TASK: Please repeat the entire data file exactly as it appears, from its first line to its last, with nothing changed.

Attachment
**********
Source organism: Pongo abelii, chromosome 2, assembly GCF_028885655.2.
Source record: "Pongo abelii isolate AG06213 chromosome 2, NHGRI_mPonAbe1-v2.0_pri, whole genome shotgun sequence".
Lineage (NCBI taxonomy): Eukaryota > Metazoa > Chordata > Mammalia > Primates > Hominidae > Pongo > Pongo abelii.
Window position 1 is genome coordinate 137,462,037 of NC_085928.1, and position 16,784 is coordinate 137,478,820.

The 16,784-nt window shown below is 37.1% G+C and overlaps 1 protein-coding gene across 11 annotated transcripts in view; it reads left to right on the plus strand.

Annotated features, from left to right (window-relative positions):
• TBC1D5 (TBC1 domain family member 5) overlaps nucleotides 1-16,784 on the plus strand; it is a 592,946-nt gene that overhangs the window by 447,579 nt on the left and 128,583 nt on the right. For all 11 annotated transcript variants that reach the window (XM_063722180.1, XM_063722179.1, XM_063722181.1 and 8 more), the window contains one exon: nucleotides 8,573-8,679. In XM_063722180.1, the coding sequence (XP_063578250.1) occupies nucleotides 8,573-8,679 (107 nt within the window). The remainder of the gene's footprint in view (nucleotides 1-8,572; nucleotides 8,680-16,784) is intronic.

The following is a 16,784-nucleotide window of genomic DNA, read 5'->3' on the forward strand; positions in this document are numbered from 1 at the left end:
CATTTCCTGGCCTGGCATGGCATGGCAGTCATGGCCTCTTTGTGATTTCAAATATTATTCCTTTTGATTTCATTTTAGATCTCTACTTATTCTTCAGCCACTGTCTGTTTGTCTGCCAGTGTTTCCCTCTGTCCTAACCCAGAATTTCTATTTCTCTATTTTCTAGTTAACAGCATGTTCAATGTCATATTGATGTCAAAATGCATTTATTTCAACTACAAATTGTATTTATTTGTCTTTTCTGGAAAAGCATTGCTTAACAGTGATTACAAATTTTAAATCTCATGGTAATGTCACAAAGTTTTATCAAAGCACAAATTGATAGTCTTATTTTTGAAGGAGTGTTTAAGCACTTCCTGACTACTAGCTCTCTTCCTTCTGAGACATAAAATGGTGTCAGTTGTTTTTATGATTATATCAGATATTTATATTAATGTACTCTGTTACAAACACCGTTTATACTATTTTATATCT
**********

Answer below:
Source organism: Pongo abelii, chromosome 2, assembly GCF_028885655.2.
Source record: "Pongo abelii isolate AG06213 chromosome 2, NHGRI_mPonAbe1-v2.0_pri, whole genome shotgun sequence".
Lineage (NCBI taxonomy): Eukaryota > Metazoa > Chordata > Mammalia > Primates > Hominidae > Pongo > Pongo abelii.
Window position 1 is genome coordinate 137,462,037 of NC_085928.1, and position 16,784 is coordinate 137,478,820.

The 16,784-nt window shown below is 37.1% G+C and overlaps 1 protein-coding gene across 11 annotated transcripts in view; it reads left to right on the plus strand.

Annotated features, from left to right (window-relative positions):
• TBC1D5 (TBC1 domain family member 5) overlaps nucleotides 1-16,784 on the plus strand; it is a 592,946-nt gene that overhangs the window by 447,579 nt on the left and 128,583 nt on the right. For all 11 annotated transcript variants that reach the window (XM_063722180.1, XM_063722179.1, XM_063722181.1 and 8 more), the window contains one exon: nucleotides 8,573-8,679. In XM_063722180.1, the coding sequence (XP_063578250.1) occupies nucleotides 8,573-8,679 (107 nt within the window). The remainder of the gene's footprint in view (nucleotides 1-8,572; nucleotides 8,680-16,784) is intronic.

The following is a 16,784-nucleotide window of genomic DNA, read 5'->3' on the forward strand; positions in this document are numbered from 1 at the left end:
CATTTCCTGGCCTGGCATGGCATGGCAGTCATGGCCTCTTTGTGATTTCAAATATTATTCCTTTTGATTTCATTTTAGATCTCTACTTATTCTTCAGCCACTGTCTGTTTGTCTGCCAGTGTTTCCCTCTGTCCTAACCCAGAATTTCTATTTCTCTATTTTCTAGTTAACAGCATGTTCAATGTCATATTGATGTCAAAATGCATTTATTTCAACTACAAATTGTATTTATTTGTCTTTTCTGGAAAAGCATTGCTTAACAGTGATTACAAATTTTAAATCTCATGGTAATGTCACAAAGTTTTATCAAAGCACAAATTGATAGTCTTATTTTTGAAGGAGTGTTTAAGCACTTCCTGACTACTAGCTCTCTTCCTTCTGAGACATAAAATGGTGTCAGTTGTTTTTATGATTATATCAGATATTTATATTAATGTACTCTGTTACAAACACCGTTTATACTATTTTATATCT